Executive Producer

Luisa Murray


Andrew Chan Gladstone

3D Supervisor

Marc Steinberg

Head of 3D Animation

Alessandro Ceglia


Dave Conte

Chief Creative Officers

Orion Tait

Ryan Honey

Head of Content Development

Jay Brooker

Global Head of 3D

Doug Wilkinson

Head of 3D Los Angeles

Alex Dingfelder

Global Head of Post Production

Paal Rui

Production Coordinator

Cody O'Neill

Storyboard Artists

Fanny Hagdahl Sorebo

Max Forward

Trystin Pease

William Rosado

Concept Artists

Jong Lee

Joshua Harvey

Patrick Rosander

Vanessa Cheung


Morgan Schweitzer

Stan Chan

Sung Hyun Kim

Color Key Artists

Joe Dennis

Sylvia Liu

Animation Lead

Alessandro Ceglia


Peter DeSalvo

Tyler Lancaster

2D Previs Artists

Jardeson Rocha

Junyi Xiao

Matthew Deans

Scott Jonsson

Stephen Loveluck

Asset Modeling and Look Development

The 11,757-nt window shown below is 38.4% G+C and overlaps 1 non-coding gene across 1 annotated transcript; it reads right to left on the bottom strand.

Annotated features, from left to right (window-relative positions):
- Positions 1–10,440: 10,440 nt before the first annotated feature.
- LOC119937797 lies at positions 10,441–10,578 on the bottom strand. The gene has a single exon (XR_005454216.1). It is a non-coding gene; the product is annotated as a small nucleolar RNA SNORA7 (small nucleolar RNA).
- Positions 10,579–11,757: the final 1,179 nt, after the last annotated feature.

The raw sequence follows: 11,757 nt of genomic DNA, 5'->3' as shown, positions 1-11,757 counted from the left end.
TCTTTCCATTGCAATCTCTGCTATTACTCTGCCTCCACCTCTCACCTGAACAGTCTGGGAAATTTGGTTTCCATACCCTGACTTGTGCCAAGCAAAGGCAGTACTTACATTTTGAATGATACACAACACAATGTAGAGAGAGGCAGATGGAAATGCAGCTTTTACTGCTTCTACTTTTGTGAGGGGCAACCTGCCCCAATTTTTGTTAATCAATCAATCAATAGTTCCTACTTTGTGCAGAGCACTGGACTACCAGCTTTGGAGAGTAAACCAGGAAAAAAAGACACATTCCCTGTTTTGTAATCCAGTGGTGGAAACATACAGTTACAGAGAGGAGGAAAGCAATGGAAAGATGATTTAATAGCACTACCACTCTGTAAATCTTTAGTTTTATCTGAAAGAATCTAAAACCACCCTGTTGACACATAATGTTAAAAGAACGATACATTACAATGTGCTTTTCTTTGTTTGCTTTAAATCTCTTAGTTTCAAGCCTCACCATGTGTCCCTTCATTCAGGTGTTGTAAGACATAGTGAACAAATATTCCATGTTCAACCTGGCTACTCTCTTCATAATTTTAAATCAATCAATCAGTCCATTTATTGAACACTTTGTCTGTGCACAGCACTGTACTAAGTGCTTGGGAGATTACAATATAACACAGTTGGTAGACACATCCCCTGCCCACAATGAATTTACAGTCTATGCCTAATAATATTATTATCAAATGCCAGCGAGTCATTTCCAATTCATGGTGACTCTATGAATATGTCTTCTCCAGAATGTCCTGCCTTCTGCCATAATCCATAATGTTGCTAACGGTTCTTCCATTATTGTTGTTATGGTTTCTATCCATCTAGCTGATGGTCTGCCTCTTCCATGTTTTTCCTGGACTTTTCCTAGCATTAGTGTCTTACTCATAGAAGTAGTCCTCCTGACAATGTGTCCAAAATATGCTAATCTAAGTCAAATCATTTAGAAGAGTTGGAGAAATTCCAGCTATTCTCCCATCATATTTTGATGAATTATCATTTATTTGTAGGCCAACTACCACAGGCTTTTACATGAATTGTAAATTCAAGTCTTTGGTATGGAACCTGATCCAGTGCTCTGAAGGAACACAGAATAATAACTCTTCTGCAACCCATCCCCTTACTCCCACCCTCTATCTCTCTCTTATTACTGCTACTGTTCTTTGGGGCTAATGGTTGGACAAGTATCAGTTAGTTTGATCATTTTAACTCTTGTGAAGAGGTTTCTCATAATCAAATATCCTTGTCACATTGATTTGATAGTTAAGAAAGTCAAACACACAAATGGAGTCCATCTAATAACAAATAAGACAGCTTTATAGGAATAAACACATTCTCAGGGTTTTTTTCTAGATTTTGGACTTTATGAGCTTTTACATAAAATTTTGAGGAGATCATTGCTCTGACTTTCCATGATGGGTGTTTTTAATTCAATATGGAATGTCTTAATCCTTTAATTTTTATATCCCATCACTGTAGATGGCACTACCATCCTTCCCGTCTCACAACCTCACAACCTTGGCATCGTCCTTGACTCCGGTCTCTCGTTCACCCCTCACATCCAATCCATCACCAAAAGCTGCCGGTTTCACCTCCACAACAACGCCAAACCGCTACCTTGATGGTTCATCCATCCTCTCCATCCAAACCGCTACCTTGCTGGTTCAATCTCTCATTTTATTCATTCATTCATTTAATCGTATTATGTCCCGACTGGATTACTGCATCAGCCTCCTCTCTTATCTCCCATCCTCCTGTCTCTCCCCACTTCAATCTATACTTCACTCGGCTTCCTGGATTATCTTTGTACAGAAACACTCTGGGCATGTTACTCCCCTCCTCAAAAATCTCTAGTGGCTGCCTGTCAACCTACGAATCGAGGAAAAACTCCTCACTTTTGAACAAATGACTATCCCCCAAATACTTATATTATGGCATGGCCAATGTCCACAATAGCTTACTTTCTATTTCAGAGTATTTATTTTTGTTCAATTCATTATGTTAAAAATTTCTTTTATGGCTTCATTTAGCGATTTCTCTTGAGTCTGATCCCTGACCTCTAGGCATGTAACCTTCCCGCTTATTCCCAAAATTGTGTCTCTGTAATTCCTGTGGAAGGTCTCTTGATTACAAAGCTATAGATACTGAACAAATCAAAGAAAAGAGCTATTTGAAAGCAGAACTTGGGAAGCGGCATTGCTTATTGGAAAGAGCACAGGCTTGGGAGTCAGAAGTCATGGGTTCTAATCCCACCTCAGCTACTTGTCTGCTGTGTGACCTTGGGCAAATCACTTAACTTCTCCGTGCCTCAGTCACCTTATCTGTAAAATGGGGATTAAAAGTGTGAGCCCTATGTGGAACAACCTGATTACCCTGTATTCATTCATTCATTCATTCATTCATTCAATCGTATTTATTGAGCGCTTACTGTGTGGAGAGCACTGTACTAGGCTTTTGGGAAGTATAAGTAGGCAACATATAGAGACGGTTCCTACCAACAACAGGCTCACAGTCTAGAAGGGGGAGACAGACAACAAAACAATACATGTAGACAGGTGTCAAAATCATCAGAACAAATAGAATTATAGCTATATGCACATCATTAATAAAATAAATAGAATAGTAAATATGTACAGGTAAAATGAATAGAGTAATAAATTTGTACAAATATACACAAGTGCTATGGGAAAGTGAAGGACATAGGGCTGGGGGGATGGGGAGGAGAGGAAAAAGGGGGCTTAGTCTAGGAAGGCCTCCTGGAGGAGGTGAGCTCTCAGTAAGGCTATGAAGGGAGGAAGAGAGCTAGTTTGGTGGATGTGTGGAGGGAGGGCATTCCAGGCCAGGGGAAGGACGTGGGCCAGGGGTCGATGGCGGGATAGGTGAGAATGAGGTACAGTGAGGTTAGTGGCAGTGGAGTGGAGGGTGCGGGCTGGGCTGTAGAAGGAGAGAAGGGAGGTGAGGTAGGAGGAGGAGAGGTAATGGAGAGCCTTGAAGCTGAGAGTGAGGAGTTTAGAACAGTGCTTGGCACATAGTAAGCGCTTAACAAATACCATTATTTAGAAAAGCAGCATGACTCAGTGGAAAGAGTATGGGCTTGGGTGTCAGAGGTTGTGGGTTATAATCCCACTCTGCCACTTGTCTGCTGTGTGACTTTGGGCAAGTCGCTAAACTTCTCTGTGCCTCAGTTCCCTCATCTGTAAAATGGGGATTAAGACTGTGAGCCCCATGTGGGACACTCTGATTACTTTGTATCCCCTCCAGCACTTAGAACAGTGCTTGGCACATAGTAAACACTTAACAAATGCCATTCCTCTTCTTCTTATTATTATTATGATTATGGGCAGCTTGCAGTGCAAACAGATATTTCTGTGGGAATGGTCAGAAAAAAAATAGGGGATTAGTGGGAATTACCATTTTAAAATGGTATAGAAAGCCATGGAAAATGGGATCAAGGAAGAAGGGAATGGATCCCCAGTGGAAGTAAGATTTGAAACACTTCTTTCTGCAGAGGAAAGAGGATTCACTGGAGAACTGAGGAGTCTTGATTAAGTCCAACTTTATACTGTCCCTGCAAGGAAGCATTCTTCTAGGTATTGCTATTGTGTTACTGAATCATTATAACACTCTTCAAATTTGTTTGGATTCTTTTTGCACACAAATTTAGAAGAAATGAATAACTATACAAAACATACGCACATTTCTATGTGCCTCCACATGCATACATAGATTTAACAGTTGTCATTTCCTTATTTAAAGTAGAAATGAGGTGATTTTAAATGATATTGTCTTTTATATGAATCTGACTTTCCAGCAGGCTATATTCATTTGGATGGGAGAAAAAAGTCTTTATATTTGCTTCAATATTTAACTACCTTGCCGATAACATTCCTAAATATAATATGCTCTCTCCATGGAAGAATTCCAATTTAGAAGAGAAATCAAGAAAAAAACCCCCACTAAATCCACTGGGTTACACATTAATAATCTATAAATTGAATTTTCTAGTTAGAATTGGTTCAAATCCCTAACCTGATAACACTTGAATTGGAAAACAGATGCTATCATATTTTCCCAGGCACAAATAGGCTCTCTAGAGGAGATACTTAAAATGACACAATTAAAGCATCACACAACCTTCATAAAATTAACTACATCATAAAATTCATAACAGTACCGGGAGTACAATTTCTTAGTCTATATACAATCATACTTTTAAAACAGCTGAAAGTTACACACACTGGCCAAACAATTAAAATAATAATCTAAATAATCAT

Chloe Tu

Eugene Goryachev

Kien Hoang

Tina Chao


Ernesto Ruiz Velasco

Jing Huang

Juan Carlos Barraza Mendoza


Beatrice Viguier

Eugene Goryachev

Joshua Studebaker

Marc Steinberg

Tina Chao


Beatrice Viguier

Irmak Semiz

Joshua Studebaker

Marc Steinberg

Sam Smith

Tina Chao

FX Artist

Carlos Moran Villanueva

Visual Effects - RODEO FX

VFX Supervisor

Thomas Hullin

Executive Visual Effects Producer

Josianne Côté

Lead Compositing Artist

Tim Emeis

Animation Lead

Robin Hermann

Executive Visual Effects Supervisor

Sébastien Moreau

VP Development & Technology

Jordan Soles

VP Performance

Isabelle Langlois

VP Production

Anouk L'Heureux

Head of Global VFX Operations

Mikaël Damant-Sirois

VFX Production Manager

Zaid Babeel

VFX Coordinator

Delphine Ferru

VFX Production Assistant

Domenico Augello

Asset Artist

Alexander Stania

Jose Maximiano

Camera Matchmove Artist

Thomas Lhomme-Sorel

Crowd Artist

Nacere Guerouaf

FX Artists

Mirella Brunold

Nacere Guerouaf

Lighting Artist

Philipp Sieben

Environment Artist

Lucie Engels

Compositing Artist

Filip Suska

Francesco Massaro

Renaud Tissandie

Motion Capture Technical Specialists

Bjorn Traeder

Callum Grant